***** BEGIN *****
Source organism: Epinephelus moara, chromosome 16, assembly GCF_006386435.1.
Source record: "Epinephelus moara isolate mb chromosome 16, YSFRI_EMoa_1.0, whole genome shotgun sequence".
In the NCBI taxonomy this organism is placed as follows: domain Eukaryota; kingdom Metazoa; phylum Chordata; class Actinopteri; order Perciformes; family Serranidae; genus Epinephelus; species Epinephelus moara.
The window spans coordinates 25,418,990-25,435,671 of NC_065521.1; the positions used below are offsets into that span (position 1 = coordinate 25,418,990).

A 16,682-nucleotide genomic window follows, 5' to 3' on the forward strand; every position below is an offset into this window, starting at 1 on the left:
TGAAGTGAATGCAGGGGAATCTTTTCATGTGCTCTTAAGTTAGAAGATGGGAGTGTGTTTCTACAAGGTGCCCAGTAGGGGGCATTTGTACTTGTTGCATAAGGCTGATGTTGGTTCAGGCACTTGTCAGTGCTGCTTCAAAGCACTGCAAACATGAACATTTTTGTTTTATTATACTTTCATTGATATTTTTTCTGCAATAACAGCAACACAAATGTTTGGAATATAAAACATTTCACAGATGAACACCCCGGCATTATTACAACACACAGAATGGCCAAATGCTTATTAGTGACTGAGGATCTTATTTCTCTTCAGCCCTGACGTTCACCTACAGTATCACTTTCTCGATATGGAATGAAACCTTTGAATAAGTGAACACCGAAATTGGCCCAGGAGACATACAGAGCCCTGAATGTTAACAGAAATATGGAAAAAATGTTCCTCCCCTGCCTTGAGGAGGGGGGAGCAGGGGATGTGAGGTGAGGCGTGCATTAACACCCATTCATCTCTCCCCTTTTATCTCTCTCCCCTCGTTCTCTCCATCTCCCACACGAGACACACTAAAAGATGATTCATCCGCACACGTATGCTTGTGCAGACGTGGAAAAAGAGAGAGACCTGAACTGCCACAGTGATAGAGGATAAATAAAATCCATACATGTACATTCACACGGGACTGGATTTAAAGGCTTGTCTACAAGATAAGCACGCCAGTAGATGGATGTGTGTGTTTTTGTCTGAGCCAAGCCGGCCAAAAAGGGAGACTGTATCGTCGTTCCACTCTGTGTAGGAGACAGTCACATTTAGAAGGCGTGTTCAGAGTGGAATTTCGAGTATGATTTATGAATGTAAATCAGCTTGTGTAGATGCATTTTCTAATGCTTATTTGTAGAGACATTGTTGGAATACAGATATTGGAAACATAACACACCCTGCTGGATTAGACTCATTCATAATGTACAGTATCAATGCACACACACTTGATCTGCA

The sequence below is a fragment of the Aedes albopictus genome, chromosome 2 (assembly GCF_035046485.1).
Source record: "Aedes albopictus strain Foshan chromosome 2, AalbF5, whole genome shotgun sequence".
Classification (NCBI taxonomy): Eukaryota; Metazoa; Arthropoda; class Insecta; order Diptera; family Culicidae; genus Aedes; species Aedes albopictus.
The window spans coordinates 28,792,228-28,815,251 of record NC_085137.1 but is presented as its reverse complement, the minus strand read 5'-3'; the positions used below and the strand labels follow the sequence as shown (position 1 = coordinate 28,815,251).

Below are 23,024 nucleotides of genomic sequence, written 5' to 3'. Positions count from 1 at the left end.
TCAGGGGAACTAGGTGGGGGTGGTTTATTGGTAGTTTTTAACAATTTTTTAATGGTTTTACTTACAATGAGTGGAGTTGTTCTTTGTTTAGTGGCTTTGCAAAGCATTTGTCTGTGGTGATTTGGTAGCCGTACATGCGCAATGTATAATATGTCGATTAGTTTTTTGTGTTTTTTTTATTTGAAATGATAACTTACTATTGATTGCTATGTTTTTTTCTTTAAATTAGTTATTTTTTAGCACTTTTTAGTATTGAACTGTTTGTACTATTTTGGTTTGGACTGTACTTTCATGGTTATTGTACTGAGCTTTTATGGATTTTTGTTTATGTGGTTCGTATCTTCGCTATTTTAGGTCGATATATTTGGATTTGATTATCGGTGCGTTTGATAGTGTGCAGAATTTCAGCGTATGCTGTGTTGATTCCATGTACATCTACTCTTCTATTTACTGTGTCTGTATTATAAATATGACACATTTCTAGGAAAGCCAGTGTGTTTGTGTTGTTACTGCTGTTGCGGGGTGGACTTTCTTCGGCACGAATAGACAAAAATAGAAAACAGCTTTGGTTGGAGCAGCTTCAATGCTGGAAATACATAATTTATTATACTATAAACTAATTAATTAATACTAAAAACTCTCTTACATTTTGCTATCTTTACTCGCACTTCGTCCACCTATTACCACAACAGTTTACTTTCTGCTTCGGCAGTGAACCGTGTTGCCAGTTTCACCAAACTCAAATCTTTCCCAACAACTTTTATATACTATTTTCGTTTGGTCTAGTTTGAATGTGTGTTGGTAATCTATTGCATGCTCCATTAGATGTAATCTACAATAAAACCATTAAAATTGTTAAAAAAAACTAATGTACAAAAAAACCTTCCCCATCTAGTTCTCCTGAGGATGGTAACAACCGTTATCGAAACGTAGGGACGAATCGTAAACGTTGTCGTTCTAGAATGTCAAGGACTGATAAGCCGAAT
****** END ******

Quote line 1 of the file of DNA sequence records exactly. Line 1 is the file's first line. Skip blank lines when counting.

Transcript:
Source organism: Epinephelus moara, chromosome 16, assembly GCF_006386435.1.